If you have difficulties distinguishing certain colors, you might have a form of color blindness. But does having this vision condition actually mean you can’t see color at all? Here we learn more about how our eyes perceive color, and why some people see colors much better than others.
Seeing in Color
Our eyes work with our brains to translate light into color.
Your eye has two important parts when it comes to color perception: At the front of your eye is the lens. Light enters through the lens and sends it to the retina, a thin layer of tissue at the back of the eye covered with millions of light-sensitive nerve cells: rods and cones. Each of these types of nerve cells has its own important job when it comes to seeing.
Rods are highly concentrated around the edge of the retina and transmit black and white information to our brains. Rods are responsible for helping us see in dim light and for our peripheral vision.
Cones are more concentrated in the center of the retina, and because they contain pigments that send information about color to the brain, it’s our cones that are in charge of what colors we see.
Problems seeing color occur when there’s a problem with these pigments (also called photopigments). When the cones contain all the pigments, eyes see all colors, but if one or more pigments aren’t present, you’ll have trouble seeing certain colors. This is because those cones have a reduced sensitivity to the wavelengths produced by certain light “colors.”
Interestingly, the color of an object isn’t in that object at all; instead, the object’s surface reflects some colors and absorbs the others. We see the reflected colors. For example, a blade of grass isn’t actually green. Its surface reflects the wavelengths our brain perceives as green.
Three Types of Color Blindness: The Basics
Even though it’s called “blindness,” it’s actually not blindness at all. A more accurate term is “color vision deficiency.” In other words, individuals who are color blind tend to see colors as “washed out,” or they confuse one color, such as green, with another color, such as red. Which colors they see depend upon which cones have faulty pigments.
Red-green color blindness
People with this type of color vision deficiency have reduced sensitivity to red light (called protanomaly), green light (deuteranomaly), or both. They may perceive a world of muddy greens dotted with brighter blues and yellows. They likely confuse browns, oranges, and shades of red and green. They also might have a hard time identifying pale shades of colors, and may confuse blues with purples. This is the most common inherited kind of color blindness, affecting 8% of men and 1% of women.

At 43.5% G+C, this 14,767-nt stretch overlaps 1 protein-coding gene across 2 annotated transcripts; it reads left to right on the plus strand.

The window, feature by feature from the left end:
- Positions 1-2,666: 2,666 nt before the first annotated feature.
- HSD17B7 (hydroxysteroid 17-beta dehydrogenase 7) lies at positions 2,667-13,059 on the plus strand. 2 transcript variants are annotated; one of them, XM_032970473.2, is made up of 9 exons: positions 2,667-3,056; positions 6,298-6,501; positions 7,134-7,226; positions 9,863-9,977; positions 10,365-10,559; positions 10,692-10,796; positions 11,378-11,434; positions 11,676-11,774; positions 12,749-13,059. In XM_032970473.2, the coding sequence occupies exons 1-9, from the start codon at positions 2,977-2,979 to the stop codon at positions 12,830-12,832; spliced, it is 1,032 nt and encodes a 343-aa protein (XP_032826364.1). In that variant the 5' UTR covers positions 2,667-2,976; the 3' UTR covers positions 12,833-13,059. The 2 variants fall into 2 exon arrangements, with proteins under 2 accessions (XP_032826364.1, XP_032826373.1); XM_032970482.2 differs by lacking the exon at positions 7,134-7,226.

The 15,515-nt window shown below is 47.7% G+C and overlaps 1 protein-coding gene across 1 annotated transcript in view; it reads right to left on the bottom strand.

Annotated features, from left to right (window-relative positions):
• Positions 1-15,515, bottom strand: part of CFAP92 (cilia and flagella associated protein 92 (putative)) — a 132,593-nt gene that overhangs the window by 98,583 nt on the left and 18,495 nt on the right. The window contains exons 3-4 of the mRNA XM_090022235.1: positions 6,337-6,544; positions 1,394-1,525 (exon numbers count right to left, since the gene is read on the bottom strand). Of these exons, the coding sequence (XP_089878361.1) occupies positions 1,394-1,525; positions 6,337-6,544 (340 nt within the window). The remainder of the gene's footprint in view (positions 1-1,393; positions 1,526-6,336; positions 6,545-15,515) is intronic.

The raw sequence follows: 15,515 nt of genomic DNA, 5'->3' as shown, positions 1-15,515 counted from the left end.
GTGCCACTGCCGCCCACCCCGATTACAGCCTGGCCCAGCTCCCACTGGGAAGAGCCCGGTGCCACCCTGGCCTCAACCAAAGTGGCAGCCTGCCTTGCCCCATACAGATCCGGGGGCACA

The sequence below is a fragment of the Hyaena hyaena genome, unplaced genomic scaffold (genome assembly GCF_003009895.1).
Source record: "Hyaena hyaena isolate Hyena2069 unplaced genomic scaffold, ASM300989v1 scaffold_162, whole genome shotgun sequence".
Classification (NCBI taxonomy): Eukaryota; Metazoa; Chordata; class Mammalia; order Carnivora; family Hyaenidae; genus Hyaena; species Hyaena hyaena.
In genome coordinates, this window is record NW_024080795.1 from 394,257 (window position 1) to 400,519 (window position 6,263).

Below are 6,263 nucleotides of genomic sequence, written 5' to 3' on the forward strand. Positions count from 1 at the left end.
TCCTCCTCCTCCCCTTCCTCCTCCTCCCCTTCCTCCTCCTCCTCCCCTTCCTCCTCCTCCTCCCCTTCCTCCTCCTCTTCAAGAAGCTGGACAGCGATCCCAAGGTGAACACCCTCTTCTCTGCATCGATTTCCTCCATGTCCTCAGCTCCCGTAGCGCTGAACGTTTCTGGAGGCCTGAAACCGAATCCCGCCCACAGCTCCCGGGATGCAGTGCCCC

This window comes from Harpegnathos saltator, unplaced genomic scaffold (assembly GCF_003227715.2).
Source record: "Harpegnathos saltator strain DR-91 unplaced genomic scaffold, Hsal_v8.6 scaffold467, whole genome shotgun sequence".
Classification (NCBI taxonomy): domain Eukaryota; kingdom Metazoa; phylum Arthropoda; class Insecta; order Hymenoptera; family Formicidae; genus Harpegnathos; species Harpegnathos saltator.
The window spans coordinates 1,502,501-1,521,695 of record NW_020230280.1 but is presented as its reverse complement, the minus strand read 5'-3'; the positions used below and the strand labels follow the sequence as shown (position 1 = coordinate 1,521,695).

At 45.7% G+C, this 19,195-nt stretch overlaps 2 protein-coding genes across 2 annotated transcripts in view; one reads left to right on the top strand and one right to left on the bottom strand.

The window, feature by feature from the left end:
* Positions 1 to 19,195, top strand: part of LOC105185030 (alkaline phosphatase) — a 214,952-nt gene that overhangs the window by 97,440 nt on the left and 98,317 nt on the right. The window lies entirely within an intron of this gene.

Blue-yellow color blindness
These individuals have reduced sensitivity to blue light (called tritanomaly), and so their world is punctuated by reds, pinks, blacks, whites, grays, and turquoises. They may confuse blues and yellows, violets and reds, and blues and greens, as well as light blues with grays, dark purples with black, greens with blues, and oranges with reds.
People who have this form of color blindness see no color at all, and instead see everything in different shades of grays. This black-and-white TV view of the world is also known as monochromatic vision or monochromacy, and is extremely rare.
Who Is At Risk of Being Color Blind?
Color blindness is often hereditary, so if the condition runs in your family, you’re more likely to have it.
But there are other things that can put you at risk, including physical or chemical damage to your eye or the parts of the brain that process color information, certain eye diseases (such as glaucoma and age-related macular degeneration), or other health conditions (like diabetes and multiple sclerosis). Likewise, certain medications may increase your risk.
Caucasian men are more at risk for color blindness than others.
Is There a Cure for Color Blindness?
While there isn’t a cure, most people adjust and don’t have trouble living with color blindness in daily life, especially if they are born with it.
If color blindness does impact your job or cause issues with everyday tasks, your eye doctor can prescribe special glasses and contact lenses that may help you tell the difference between colors.
Phone apps and other technology can also help those with color blindness improve their color awareness.
If your color blindness is a result of a medication you’re taking or an underlying health condition, your doctor can help you identify the issue and work with you to solve the root of the problem.